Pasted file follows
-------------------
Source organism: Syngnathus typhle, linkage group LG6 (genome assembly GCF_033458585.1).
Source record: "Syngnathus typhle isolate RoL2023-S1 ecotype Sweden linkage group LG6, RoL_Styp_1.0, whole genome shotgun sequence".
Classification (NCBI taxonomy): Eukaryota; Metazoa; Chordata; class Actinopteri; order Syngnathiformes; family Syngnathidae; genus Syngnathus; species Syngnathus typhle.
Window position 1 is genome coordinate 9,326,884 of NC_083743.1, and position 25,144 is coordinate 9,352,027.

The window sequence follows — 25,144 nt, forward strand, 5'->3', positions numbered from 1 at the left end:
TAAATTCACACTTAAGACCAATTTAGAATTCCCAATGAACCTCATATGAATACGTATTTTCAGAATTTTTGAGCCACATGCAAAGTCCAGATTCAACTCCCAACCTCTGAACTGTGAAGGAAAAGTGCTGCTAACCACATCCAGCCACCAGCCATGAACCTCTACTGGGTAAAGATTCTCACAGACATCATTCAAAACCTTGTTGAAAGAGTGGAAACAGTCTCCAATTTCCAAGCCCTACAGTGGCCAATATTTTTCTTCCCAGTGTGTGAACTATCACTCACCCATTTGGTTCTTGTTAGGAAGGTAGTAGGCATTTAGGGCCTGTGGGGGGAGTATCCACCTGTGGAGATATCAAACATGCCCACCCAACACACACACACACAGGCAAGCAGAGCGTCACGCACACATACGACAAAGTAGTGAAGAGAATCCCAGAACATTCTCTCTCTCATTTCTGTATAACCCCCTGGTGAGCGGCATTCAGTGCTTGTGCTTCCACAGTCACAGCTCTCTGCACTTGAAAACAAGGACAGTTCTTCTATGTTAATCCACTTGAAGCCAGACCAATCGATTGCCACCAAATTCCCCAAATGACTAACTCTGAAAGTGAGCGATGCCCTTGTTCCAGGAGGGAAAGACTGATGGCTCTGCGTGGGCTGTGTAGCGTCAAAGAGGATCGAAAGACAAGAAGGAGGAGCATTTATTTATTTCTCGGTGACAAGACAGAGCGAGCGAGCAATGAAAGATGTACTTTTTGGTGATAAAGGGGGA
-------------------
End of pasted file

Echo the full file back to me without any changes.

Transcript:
Source organism: Syngnathus typhle, linkage group LG6 (genome assembly GCF_033458585.1).
Source record: "Syngnathus typhle isolate RoL2023-S1 ecotype Sweden linkage group LG6, RoL_Styp_1.0, whole genome shotgun sequence".
Classification (NCBI taxonomy): Eukaryota; Metazoa; Chordata; class Actinopteri; order Syngnathiformes; family Syngnathidae; genus Syngnathus; species Syngnathus typhle.
Window position 1 is genome coordinate 9,326,884 of NC_083743.1, and position 25,144 is coordinate 9,352,027.

The window sequence follows — 25,144 nt, forward strand, 5'->3', positions numbered from 1 at the left end:
TAAATTCACACTTAAGACCAATTTAGAATTCCCAATGAACCTCATATGAATACGTATTTTCAGAATTTTTGAGCCACATGCAAAGTCCAGATTCAACTCCCAACCTCTGAACTGTGAAGGAAAAGTGCTGCTAACCACATCCAGCCACCAGCCATGAACCTCTACTGGGTAAAGATTCTCACAGACATCATTCAAAACCTTGTTGAAAGAGTGGAAACAGTCTCCAATTTCCAAGCCCTACAGTGGCCAATATTTTTCTTCCCAGTGTGTGAACTATCACTCACCCATTTGGTTCTTGTTAGGAAGGTAGTAGGCATTTAGGGCCTGTGGGGGGAGTATCCACCTGTGGAGATATCAAACATGCCCACCCAACACACACACACACAGGCAAGCAGAGCGTCACGCACACATACGACAAAGTAGTGAAGAGAATCCCAGAACATTCTCTCTCTCATTTCTGTATAACCCCCTGGTGAGCGGCATTCAGTGCTTGTGCTTCCACAGTCACAGCTCTCTGCACTTGAAAACAAGGACAGTTCTTCTATGTTAATCCACTTGAAGCCAGACCAATCGATTGCCACCAAATTCCCCAAATGACTAACTCTGAAAGTGAGCGATGCCCTTGTTCCAGGAGGGAAAGACTGATGGCTCTGCGTGGGCTGTGTAGCGTCAAAGAGGATCGAAAGACAAGAAGGAGGAGCATTTATTTATTTCTCGGTGACAAGACAGAGCGAGCGAGCAATGAAAGATGTACTTTTTGGTGATAAAGGGGGA